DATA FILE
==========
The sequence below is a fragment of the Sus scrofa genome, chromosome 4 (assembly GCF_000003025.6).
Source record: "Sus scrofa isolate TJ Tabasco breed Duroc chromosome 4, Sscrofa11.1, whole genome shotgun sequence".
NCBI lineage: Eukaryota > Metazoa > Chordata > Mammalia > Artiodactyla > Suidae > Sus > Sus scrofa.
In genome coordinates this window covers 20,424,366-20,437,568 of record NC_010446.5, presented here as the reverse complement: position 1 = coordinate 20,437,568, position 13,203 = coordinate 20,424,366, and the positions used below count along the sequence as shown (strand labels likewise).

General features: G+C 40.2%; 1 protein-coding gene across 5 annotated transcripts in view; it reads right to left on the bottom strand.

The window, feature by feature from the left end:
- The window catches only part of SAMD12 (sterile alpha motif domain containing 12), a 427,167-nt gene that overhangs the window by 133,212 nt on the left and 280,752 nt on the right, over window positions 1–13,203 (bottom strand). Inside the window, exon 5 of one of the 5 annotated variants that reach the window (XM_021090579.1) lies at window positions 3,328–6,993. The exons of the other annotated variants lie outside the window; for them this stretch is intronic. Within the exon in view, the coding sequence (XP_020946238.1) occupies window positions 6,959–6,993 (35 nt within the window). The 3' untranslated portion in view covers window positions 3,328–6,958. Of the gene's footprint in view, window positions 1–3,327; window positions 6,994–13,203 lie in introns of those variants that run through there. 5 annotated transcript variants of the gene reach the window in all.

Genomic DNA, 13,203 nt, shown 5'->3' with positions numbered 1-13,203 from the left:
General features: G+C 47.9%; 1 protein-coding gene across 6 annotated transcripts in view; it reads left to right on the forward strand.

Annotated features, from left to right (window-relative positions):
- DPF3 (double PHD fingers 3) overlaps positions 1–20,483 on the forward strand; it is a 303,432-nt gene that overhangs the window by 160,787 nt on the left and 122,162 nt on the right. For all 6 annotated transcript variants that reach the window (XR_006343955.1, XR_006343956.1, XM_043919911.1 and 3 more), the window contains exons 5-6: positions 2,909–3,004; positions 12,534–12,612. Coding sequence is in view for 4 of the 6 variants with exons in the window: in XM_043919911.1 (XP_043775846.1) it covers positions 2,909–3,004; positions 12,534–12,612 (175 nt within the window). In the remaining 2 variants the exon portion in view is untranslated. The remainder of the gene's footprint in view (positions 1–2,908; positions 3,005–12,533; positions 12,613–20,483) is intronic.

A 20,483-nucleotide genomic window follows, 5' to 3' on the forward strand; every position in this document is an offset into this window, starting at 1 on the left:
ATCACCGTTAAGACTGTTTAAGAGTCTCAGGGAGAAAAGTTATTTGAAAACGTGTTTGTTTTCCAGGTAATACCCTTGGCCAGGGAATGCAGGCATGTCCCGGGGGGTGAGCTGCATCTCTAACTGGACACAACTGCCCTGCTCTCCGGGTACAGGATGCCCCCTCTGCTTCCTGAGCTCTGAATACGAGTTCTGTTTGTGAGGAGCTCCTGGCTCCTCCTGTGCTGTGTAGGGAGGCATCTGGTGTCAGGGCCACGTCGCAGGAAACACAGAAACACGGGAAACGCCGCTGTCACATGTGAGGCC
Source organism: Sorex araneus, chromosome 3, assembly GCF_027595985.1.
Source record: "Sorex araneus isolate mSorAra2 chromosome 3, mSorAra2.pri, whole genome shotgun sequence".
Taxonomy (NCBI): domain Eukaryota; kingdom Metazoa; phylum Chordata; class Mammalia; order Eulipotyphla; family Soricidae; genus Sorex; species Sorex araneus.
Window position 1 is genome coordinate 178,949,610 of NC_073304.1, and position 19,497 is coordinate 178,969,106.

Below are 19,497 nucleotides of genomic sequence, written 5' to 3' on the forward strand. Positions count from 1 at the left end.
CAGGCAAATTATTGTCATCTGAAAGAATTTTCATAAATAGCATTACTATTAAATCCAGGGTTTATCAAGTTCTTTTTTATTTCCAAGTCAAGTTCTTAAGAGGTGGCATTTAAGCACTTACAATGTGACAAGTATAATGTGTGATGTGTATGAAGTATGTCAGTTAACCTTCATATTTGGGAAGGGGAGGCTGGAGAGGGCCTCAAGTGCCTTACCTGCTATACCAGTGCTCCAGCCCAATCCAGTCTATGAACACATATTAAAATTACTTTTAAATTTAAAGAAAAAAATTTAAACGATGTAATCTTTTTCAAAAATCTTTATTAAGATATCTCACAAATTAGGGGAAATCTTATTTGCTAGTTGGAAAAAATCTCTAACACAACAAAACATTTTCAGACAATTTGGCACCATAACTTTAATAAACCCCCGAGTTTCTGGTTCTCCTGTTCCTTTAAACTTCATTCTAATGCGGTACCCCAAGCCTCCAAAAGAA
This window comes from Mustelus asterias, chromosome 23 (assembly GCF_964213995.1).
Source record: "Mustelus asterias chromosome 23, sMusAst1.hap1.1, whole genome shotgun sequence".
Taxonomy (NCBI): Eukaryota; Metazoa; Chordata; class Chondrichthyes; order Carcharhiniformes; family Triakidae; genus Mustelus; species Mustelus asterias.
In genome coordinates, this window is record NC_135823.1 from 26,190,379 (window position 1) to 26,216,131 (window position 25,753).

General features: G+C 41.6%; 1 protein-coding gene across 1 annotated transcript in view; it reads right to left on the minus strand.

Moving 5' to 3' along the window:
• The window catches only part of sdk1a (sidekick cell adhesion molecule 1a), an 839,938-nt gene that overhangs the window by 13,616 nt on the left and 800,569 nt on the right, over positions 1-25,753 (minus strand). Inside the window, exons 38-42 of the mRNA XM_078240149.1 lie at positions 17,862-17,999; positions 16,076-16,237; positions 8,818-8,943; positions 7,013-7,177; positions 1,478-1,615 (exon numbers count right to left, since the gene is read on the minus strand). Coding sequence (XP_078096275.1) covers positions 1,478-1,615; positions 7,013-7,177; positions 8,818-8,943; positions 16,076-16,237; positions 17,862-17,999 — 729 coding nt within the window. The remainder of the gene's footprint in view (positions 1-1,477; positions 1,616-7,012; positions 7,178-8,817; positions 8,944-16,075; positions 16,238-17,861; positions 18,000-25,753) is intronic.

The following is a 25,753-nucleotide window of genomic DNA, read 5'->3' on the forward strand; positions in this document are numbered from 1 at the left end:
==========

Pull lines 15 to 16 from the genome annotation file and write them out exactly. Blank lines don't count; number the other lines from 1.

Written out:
Source record: "Sorex araneus isolate mSorAra2 chromosome 3, mSorAra2.pri, whole genome shotgun sequence".
Taxonomy (NCBI): domain Eukaryota; kingdom Metazoa; phylum Chordata; class Mammalia; order Eulipotyphla; family Soricidae; genus Sorex; species Sorex araneus.